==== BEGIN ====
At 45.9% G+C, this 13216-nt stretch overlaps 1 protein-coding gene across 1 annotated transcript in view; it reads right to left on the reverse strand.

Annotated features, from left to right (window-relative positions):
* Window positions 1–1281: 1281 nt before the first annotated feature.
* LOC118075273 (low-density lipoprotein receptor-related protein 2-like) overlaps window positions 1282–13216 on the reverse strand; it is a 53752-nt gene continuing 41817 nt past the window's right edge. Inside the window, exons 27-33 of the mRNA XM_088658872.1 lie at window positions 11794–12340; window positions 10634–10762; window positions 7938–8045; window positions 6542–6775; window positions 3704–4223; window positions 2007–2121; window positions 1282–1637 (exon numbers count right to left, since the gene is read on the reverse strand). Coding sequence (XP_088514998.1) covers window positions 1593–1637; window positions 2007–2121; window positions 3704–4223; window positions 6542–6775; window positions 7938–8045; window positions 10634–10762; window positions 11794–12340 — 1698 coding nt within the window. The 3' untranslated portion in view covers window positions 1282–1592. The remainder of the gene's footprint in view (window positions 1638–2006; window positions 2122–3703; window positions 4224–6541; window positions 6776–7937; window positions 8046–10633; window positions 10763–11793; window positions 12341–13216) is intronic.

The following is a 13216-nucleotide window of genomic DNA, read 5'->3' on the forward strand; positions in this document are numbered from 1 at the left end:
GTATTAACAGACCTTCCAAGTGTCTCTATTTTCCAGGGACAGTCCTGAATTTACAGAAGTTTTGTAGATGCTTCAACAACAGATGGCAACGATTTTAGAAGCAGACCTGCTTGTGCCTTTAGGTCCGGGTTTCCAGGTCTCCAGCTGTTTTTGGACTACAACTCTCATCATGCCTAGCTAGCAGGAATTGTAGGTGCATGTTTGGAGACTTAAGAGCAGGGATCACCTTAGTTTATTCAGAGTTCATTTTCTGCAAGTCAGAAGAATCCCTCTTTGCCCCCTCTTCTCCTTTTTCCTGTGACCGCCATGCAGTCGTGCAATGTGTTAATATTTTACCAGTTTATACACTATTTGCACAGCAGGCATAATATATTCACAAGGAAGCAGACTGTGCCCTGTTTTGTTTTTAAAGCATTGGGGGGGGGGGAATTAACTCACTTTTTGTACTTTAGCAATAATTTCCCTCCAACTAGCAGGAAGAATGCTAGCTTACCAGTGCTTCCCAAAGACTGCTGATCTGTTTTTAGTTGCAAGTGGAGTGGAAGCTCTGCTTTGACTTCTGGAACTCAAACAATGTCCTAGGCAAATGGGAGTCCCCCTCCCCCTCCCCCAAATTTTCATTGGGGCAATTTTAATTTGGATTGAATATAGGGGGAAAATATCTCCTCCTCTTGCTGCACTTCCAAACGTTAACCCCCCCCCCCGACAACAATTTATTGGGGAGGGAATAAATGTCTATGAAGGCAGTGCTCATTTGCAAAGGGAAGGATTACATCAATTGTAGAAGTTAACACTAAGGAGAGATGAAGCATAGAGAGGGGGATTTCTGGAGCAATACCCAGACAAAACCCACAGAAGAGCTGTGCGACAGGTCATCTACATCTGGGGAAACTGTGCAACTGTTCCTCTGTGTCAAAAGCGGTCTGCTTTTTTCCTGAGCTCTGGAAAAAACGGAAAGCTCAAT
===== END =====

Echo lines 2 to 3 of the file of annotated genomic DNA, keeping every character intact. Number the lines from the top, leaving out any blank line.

Annotated features, from left to right (window-relative positions):
* Window positions 1–1281: 1281 nt before the first annotated feature.